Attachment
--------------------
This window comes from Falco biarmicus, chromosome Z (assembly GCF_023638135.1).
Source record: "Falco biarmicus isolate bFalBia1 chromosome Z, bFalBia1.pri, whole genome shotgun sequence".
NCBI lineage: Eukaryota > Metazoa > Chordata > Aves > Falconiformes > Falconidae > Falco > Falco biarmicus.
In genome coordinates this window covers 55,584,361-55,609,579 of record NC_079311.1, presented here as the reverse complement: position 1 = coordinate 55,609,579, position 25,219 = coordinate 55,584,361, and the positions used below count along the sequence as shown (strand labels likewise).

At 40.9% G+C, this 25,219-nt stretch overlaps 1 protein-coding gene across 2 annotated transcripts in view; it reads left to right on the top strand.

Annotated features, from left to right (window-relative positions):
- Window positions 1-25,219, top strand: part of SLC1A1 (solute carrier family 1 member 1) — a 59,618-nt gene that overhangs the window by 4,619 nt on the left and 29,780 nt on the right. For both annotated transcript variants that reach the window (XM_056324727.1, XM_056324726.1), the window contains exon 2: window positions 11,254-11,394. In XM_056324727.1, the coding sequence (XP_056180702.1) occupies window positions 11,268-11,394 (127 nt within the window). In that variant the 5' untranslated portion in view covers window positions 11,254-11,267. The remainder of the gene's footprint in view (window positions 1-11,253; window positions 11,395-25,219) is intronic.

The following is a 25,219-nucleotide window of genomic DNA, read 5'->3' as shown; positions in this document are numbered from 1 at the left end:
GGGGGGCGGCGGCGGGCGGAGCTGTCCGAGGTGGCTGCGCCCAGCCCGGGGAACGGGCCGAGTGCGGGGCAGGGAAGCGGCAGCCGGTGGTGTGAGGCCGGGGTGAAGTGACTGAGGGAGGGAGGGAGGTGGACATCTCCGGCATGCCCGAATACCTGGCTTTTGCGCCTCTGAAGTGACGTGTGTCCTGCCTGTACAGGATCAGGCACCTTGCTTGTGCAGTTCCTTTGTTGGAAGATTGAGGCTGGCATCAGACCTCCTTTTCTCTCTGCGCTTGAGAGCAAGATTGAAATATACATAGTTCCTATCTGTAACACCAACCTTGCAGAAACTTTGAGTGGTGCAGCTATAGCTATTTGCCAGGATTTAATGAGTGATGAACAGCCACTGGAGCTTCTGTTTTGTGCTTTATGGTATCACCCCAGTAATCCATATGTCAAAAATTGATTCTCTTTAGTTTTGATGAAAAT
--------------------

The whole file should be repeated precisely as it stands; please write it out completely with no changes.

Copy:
This window comes from Falco biarmicus, chromosome Z (assembly GCF_023638135.1).
Source record: "Falco biarmicus isolate bFalBia1 chromosome Z, bFalBia1.pri, whole genome shotgun sequence".
NCBI lineage: Eukaryota > Metazoa > Chordata > Aves > Falconiformes > Falconidae > Falco > Falco biarmicus.
In genome coordinates this window covers 55,584,361-55,609,579 of record NC_079311.1, presented here as the reverse complement: position 1 = coordinate 55,609,579, position 25,219 = coordinate 55,584,361, and the positions used below count along the sequence as shown (strand labels likewise).

At 40.9% G+C, this 25,219-nt stretch overlaps 1 protein-coding gene across 2 annotated transcripts in view; it reads left to right on the top strand.

Annotated features, from left to right (window-relative positions):
- Window positions 1-25,219, top strand: part of SLC1A1 (solute carrier family 1 member 1) — a 59,618-nt gene that overhangs the window by 4,619 nt on the left and 29,780 nt on the right. For both annotated transcript variants that reach the window (XM_056324727.1, XM_056324726.1), the window contains exon 2: window positions 11,254-11,394. In XM_056324727.1, the coding sequence (XP_056180702.1) occupies window positions 11,268-11,394 (127 nt within the window). In that variant the 5' untranslated portion in view covers window positions 11,254-11,267. The remainder of the gene's footprint in view (window positions 1-11,253; window positions 11,395-25,219) is intronic.

The following is a 25,219-nucleotide window of genomic DNA, read 5'->3' as shown; positions in this document are numbered from 1 at the left end:
GGGGGGCGGCGGCGGGCGGAGCTGTCCGAGGTGGCTGCGCCCAGCCCGGGGAACGGGCCGAGTGCGGGGCAGGGAAGCGGCAGCCGGTGGTGTGAGGCCGGGGTGAAGTGACTGAGGGAGGGAGGGAGGTGGACATCTCCGGCATGCCCGAATACCTGGCTTTTGCGCCTCTGAAGTGACGTGTGTCCTGCCTGTACAGGATCAGGCACCTTGCTTGTGCAGTTCCTTTGTTGGAAGATTGAGGCTGGCATCAGACCTCCTTTTCTCTCTGCGCTTGAGAGCAAGATTGAAATATACATAGTTCCTATCTGTAACACCAACCTTGCAGAAACTTTGAGTGGTGCAGCTATAGCTATTTGCCAGGATTTAATGAGTGATGAACAGCCACTGGAGCTTCTGTTTTGTGCTTTATGGTATCACCCCAGTAATCCATATGTCAAAAATTGATTCTCTTTAGTTTTGATGAAAAT